Math Central - mathcentral.uregina.ca
Quandaries & Queries
Q & Q
 Topic: focus
start over

7 items are filed under this topic.

 Page1/1
 The parabola with vertex (7,-2) and directrix y = -3 2009-01-21 From Deann:Find an equation of the parabola with vetrex (7,-2) and directrix y =(-3)Answered by Penny Nom. The foci of an ellipse 2007-03-27 From Brad:I am trying to figure out how to find the foci of an ellipse x^2/7 + y^2/16 = 1. Since 16 is the largest denominator I know the major axis is going to be the y axis. Do I now take 7-c^2=16. c^2=16-7, c^2=9, c=3. So is my foci (0,+-3).Answered by Penny Nom. The focus of a parabola 2006-10-01 From Lily:I have a mathematical assignment which includes applications of parabolas, hyperbolas and ellipses in the real world. I have been searching the internet and now I am ware that most of the applications of parabolas have a connection with what people call "the focus". However, I do not think I clearly understand what "the focus" of a parabola is. Would you please explain it to me?Answered by Penny Nom. Parabolic mirrors 1999-11-07 From Andy White:I am working on a project concerning parabolic mirrors. I need to create a mirror to focus sunlight on a focal point, but I don't know how to do it. Is there some equation that tells where a focal point will be in relation to a parabola? What is a directrix?Answered by Penny Nom. Parabolas 1998-07-24 From Danica:how do you find the focus, vertex, and directrix of 4x-y^2-2y-33=0Answered by Penny Nom. Parabolic Mirrors 1997-01-28 From Megan Wennberg:Consider a ray of light that passes through a chord of a parabola (the chord is above the focus and parallel to the directrix), hits the parabola at a point (x,y) and is reflected through the focus. If d1 is the distance from the chord to the point of incidence (x,y) and d2 is the distance from (x,y) to the focus, can you prove that the sum of the distances d1+d2 is constant, independent of the particular point of incidence.Answered by Penny Nom. Foci of an Ellipse 1997-01-22 From David Gilliam:How do I find the focii of the following equation? 4x^2 + 9y^2 = 36Answered by Harley Weston.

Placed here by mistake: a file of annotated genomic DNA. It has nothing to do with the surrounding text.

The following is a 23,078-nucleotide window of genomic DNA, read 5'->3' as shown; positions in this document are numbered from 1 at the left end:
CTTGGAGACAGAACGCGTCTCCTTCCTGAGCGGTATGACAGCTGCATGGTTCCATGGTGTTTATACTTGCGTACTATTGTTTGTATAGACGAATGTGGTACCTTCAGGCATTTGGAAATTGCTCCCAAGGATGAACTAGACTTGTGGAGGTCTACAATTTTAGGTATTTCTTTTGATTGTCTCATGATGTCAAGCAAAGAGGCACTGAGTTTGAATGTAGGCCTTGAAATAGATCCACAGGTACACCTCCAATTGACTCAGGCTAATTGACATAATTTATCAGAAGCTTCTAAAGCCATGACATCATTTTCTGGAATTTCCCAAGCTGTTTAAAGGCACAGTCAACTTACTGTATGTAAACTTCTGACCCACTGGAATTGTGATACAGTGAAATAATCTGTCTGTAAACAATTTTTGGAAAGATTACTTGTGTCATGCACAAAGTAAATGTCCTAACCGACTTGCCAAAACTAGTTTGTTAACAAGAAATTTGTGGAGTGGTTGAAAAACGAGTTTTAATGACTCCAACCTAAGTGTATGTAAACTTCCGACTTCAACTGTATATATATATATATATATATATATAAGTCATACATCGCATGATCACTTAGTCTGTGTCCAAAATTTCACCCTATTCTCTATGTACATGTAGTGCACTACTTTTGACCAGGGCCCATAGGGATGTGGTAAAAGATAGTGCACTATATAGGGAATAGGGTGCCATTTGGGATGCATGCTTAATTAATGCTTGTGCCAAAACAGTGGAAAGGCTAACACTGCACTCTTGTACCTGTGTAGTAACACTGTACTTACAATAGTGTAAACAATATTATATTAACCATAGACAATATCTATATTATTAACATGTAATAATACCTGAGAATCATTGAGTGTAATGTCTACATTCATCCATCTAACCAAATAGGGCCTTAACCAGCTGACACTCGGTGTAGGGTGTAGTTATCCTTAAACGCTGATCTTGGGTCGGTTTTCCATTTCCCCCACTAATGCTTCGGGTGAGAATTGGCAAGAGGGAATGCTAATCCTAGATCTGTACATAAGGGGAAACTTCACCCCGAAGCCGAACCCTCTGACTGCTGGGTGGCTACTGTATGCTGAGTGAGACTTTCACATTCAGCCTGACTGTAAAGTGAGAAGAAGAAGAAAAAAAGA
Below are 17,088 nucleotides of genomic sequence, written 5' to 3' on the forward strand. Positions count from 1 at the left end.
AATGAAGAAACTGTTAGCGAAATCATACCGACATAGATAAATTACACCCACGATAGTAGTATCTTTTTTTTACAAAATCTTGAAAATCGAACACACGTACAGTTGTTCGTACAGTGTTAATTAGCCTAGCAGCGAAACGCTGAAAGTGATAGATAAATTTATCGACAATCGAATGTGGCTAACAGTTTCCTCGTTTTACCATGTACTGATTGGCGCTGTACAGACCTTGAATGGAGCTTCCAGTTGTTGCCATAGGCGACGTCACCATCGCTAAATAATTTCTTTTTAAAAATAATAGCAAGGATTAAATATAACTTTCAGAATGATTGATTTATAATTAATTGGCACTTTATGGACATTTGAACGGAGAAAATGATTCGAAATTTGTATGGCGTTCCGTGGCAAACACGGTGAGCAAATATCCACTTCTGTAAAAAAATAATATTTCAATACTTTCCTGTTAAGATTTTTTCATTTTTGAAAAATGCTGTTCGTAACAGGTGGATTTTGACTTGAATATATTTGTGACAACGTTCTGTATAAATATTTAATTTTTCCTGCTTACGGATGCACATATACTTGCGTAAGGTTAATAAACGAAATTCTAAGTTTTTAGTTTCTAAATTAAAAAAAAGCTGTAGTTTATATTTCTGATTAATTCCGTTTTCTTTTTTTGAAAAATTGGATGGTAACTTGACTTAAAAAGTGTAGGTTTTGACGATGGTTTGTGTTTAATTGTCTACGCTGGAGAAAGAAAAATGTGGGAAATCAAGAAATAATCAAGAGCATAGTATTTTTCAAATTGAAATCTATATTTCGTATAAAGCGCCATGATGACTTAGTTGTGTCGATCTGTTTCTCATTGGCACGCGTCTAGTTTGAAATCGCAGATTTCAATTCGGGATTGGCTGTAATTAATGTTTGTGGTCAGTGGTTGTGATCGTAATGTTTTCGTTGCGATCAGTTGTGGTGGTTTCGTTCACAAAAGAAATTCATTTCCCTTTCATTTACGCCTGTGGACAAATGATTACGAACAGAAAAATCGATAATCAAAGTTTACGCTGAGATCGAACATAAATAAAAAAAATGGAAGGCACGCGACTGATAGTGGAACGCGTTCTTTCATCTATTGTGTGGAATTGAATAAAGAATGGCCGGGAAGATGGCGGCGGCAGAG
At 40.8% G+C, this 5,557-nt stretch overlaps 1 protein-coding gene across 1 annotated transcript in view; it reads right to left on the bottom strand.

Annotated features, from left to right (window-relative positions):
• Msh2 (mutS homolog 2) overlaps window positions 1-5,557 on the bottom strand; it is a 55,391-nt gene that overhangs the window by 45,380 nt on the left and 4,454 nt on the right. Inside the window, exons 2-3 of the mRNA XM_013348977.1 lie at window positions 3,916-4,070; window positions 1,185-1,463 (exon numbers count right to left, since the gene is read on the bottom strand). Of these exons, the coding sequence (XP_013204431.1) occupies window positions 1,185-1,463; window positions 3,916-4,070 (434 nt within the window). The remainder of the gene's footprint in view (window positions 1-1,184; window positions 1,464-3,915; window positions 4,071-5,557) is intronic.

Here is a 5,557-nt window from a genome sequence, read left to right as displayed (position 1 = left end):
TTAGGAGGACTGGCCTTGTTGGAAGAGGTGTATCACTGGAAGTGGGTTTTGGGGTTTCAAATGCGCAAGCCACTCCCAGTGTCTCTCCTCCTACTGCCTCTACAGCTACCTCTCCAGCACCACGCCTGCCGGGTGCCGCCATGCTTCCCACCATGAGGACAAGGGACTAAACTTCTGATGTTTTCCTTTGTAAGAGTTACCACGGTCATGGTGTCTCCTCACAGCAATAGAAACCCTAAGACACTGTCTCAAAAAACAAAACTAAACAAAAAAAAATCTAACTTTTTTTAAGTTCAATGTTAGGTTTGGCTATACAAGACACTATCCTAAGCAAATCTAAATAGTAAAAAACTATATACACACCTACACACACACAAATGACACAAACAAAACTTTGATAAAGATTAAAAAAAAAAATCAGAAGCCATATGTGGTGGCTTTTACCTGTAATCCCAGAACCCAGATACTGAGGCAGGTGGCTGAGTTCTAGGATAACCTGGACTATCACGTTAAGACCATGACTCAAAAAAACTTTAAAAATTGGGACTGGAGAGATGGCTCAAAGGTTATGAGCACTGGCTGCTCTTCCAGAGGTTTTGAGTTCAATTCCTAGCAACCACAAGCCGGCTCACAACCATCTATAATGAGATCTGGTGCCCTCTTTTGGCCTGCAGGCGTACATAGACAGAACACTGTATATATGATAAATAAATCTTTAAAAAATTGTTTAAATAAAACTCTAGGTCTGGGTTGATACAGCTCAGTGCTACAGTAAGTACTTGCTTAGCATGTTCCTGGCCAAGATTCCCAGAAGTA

Page1/1

 Math Central is supported by the University of Regina and The Pacific Institute for the Mathematical Sciences.
 about math central :: site map :: links :: notre site français